In pictures: Air pollution around the world
- 3 April 2014
- From the section Front Page
A rise in emergency calls over health problems has been reported as high levels of air pollution continue to affect parts of the UK.
London Ambulance Service reported a 14% rise in 999 calls relating to breathing difficulties on Wednesday.
Data from Defra shows London and south-east England experiencing "very high" pollution levels on Thursday.
Yesterday, government health advice was issued amid warnings of air pollution spreading across England.
Defra put them out after high pollution levels were recorded on Tuesday.
The pollution - a mix of British and European emissions and dust blown in from the Sahara desert - were forecast in parts of south England, the Midlands and East Anglia.
The low pressure in the Atlantic Ocean and high pressure to the east of the UK, combined with a south-easterly breeze, have pulled in pollutants from across Europe.
Defra has a 10-point scale for measuring air quality - with 1 meaning there is a "low" risk of air pollution and 10 warning of "very high" levels.
On Wednesday morning levels were recorded at 5 - meaning moderate - in the South East, north-east England and East Anglia.
Other countries around the world have experienced poor air quality recently, too.
Last month, police monitored traffic in Paris after high pollution levels prompted the French government to impose major restrictions.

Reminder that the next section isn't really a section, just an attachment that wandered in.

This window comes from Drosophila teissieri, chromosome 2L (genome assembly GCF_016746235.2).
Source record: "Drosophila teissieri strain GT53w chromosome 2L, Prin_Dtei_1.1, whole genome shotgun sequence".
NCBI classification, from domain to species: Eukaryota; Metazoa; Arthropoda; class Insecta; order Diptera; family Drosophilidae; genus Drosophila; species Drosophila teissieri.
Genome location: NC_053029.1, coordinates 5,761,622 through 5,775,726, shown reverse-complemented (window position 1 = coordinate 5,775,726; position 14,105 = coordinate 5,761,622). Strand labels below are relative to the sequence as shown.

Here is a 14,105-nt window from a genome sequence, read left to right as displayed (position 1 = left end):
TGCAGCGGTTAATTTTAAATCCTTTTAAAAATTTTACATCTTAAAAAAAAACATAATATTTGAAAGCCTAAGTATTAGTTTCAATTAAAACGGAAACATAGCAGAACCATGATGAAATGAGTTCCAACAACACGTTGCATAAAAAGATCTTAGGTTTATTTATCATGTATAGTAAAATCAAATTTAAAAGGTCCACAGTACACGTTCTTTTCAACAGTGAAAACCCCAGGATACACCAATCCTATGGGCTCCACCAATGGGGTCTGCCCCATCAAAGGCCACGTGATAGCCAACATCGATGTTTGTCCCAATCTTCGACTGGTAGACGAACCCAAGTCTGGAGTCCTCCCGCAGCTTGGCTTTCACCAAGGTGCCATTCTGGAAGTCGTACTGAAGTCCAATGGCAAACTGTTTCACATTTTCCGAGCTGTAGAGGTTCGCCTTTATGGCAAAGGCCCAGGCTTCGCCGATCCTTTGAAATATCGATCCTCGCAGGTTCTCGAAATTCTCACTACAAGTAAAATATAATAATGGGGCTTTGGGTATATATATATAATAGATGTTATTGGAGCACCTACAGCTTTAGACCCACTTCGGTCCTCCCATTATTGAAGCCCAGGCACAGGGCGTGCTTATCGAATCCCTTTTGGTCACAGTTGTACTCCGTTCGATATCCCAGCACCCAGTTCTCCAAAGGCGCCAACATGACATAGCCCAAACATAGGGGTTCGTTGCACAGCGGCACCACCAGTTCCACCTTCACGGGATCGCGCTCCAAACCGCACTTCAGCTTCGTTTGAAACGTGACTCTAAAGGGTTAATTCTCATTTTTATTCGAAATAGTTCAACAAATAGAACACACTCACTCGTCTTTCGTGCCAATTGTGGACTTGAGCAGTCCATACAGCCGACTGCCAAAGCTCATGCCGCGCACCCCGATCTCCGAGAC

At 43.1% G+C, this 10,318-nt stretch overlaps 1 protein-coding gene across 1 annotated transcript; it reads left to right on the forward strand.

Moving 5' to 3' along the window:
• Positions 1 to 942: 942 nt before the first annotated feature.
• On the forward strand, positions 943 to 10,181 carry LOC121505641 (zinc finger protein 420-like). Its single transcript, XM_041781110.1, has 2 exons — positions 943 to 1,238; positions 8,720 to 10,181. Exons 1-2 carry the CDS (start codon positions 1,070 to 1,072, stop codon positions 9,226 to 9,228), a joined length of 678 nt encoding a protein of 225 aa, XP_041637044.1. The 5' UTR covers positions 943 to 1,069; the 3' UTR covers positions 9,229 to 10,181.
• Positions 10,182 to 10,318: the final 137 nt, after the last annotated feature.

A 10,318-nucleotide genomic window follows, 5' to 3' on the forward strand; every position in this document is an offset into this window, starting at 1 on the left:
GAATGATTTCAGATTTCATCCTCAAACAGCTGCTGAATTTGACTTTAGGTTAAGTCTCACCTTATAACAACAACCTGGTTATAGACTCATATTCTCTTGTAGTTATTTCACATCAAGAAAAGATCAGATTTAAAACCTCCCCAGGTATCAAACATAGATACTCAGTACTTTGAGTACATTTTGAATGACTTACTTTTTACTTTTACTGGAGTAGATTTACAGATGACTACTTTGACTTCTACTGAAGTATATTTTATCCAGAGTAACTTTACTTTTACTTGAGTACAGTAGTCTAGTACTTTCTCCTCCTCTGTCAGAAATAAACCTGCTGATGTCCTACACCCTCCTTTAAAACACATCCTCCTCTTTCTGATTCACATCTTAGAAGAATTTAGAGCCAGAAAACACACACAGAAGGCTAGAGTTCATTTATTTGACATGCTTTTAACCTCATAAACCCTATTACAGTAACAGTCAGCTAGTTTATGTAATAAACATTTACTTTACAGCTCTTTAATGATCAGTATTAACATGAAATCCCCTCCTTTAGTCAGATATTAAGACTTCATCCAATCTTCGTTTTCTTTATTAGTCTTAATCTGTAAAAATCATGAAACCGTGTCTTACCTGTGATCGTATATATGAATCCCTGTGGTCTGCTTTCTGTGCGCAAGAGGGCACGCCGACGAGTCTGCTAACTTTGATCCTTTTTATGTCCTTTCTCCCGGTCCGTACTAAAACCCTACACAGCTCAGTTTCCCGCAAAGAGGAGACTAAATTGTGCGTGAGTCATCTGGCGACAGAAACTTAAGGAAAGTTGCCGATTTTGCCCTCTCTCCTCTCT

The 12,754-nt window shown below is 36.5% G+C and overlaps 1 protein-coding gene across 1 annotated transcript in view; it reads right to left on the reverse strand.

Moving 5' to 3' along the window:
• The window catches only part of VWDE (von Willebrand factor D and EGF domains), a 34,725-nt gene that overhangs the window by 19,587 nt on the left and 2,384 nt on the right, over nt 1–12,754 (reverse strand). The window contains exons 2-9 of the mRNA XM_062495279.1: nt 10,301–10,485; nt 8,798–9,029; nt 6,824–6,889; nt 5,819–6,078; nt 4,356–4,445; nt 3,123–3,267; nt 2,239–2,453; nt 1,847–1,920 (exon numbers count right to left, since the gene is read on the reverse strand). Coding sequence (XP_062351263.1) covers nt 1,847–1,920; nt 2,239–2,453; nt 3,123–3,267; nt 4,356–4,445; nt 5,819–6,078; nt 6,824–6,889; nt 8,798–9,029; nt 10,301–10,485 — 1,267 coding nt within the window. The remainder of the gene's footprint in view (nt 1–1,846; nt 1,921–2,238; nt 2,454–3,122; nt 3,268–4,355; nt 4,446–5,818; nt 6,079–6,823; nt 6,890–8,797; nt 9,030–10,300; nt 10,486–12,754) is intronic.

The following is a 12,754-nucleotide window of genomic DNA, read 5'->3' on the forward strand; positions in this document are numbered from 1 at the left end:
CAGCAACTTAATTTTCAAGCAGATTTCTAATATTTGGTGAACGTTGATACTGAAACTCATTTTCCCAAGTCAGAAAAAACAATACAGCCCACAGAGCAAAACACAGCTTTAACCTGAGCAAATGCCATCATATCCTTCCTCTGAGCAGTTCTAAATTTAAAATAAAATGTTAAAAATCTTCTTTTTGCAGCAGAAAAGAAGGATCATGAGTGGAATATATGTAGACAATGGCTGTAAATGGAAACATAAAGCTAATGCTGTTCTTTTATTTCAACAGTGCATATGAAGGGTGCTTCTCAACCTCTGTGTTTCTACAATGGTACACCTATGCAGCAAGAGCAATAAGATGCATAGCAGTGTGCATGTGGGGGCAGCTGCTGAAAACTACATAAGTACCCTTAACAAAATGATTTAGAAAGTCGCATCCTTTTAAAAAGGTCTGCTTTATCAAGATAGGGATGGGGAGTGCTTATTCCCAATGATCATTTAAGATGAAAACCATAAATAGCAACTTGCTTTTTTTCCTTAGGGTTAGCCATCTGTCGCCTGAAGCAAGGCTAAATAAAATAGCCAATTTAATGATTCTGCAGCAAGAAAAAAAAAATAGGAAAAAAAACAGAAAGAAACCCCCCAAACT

Only motorists with odd-numbered number plates were allowed to drive, the next day even numbered cars were let on the roads.
The smoggy conditions have been caused by a combination of cold nights and warm days, which have prevented pollution from dispersing.
Ministers acted after air pollution exceeded safe levels for five days running in Paris and surrounding areas.
The environment ministry said lower traffic levels and a change in weather conditions had significantly improved the smog.
In February, particulate readings soared 15 times above the daily maximum recommended by the World Health Organization in the Chinese capital, Beijing.
In response, city authorities used a new smog alert system - a series of emergency measures meant to quickly reduce pollution levels and protect city dwellers.
Residents were warned to stay indoors as much as possible to avoid outdoor air pollution.
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